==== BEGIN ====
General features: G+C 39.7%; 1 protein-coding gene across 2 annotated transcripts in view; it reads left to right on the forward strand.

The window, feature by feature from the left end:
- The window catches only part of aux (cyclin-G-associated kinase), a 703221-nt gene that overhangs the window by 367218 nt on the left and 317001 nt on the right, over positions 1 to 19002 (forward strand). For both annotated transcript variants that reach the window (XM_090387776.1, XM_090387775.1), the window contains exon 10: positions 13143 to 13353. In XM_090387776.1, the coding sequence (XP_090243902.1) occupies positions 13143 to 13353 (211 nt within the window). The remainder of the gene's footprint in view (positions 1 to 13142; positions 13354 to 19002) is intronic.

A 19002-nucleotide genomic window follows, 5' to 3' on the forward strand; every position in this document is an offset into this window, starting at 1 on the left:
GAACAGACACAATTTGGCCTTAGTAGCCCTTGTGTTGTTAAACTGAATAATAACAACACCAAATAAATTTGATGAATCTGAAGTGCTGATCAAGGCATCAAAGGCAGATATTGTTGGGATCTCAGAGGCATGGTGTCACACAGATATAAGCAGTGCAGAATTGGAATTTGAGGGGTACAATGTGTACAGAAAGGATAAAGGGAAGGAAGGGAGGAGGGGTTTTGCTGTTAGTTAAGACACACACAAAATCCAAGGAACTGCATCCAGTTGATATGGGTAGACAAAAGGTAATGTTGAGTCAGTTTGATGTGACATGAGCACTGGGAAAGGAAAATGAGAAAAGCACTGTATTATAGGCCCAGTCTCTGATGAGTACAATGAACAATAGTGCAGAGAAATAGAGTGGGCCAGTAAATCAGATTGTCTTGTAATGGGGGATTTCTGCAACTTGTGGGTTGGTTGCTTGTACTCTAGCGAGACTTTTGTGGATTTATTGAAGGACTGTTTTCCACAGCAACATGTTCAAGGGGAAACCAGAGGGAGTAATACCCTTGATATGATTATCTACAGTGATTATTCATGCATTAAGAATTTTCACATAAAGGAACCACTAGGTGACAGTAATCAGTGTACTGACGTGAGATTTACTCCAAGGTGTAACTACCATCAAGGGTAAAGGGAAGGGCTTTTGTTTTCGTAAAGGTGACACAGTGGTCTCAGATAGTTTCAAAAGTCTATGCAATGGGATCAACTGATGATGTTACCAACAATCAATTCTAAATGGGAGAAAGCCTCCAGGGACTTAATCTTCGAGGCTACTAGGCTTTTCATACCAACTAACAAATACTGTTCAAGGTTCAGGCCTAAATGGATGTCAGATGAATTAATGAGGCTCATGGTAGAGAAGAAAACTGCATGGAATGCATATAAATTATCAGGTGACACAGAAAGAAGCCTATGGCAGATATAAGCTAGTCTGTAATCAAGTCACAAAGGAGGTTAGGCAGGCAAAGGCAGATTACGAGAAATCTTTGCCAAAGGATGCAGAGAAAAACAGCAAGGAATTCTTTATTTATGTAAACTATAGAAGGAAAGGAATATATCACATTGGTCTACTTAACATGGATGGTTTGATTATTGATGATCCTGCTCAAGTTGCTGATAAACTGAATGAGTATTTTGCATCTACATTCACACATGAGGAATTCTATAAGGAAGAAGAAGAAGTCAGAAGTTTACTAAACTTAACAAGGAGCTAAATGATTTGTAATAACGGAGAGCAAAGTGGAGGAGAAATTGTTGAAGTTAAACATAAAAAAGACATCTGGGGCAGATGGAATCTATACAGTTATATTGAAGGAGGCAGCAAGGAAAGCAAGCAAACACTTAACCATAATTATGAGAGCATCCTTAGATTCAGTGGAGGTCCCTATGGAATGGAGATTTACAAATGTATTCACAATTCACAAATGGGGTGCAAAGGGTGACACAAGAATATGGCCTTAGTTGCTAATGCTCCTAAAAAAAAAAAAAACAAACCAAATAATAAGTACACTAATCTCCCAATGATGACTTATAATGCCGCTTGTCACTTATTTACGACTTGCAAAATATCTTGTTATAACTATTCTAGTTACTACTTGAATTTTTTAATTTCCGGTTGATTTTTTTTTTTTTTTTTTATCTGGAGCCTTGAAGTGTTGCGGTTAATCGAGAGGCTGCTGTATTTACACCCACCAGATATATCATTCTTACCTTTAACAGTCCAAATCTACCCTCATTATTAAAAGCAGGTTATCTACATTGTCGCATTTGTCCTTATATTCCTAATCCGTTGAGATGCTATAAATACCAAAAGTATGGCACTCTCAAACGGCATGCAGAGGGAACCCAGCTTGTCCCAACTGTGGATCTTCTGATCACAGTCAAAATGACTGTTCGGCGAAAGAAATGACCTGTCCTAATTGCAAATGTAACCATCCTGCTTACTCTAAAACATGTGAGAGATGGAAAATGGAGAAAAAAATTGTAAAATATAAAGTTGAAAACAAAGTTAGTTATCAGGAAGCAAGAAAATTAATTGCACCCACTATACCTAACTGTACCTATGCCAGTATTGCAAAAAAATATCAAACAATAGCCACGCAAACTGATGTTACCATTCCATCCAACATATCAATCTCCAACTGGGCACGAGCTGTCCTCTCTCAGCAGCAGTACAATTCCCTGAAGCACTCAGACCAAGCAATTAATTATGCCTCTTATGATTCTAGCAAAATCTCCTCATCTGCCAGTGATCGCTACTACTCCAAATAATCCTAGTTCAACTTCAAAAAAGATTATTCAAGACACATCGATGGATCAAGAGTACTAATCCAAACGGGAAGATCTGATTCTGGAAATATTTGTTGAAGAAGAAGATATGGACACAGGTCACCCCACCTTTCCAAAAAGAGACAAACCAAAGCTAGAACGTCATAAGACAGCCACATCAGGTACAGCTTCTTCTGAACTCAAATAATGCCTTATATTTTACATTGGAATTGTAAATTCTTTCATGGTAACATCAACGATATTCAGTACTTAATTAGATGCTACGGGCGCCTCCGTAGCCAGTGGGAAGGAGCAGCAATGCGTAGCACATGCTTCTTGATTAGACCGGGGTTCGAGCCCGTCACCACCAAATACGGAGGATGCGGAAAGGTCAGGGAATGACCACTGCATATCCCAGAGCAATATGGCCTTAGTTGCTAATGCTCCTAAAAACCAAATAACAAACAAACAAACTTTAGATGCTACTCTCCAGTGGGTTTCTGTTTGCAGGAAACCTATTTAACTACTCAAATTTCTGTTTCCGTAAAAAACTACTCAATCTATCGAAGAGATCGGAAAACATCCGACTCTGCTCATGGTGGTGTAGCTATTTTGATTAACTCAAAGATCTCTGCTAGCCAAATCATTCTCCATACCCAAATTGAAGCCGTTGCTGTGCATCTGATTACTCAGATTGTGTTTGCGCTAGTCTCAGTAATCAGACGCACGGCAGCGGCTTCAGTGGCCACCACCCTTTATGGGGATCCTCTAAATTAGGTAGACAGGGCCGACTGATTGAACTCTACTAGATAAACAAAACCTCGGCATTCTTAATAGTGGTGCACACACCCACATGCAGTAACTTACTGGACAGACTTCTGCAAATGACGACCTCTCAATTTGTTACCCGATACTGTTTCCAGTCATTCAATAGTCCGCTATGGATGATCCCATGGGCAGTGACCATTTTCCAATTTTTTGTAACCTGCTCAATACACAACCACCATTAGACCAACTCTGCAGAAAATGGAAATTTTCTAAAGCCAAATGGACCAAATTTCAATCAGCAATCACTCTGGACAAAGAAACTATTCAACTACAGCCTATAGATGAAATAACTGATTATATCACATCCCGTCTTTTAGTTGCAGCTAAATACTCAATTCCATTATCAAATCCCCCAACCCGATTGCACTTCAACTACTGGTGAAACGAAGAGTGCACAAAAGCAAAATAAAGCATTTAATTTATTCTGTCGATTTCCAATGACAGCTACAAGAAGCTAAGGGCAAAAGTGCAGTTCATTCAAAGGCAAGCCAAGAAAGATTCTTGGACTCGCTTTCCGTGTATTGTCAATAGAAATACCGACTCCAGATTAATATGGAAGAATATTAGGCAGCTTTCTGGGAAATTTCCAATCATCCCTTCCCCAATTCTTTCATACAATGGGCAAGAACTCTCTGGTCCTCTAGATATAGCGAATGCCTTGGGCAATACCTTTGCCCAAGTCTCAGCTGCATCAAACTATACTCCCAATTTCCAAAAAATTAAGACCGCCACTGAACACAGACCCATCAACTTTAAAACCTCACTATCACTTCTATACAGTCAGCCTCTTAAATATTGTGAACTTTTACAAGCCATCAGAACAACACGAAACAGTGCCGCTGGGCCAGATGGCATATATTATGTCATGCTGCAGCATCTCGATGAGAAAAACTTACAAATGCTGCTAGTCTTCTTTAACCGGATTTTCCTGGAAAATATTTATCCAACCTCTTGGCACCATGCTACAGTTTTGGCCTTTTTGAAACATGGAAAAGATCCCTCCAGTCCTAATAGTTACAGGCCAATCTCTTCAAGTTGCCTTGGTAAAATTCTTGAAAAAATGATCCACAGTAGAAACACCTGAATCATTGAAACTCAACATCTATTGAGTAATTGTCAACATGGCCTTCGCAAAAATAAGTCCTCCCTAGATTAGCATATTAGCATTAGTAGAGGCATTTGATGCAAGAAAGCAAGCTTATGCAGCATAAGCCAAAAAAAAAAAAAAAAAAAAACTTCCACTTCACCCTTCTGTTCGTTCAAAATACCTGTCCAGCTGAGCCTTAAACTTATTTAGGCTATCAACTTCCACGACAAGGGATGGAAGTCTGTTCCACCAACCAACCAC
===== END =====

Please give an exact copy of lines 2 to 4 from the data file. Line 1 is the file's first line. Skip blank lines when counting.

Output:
The window, feature by feature from the left end:
- The window catches only part of aux (cyclin-G-associated kinase), a 703221-nt gene that overhangs the window by 367218 nt on the left and 317001 nt on the right, over positions 1 to 19002 (forward strand). For both annotated transcript variants that reach the window (XM_090387776.1, XM_090387775.1), the window contains exon 10: positions 13143 to 13353. In XM_090387776.1, the coding sequence (XP_090243902.1) occupies positions 13143 to 13353 (211 nt within the window). The remainder of the gene's footprint in view (positions 1 to 13142; positions 13354 to 19002) is intronic.

A 19002-nucleotide genomic window follows, 5' to 3' on the forward strand; every position in this document is an offset into this window, starting at 1 on the left: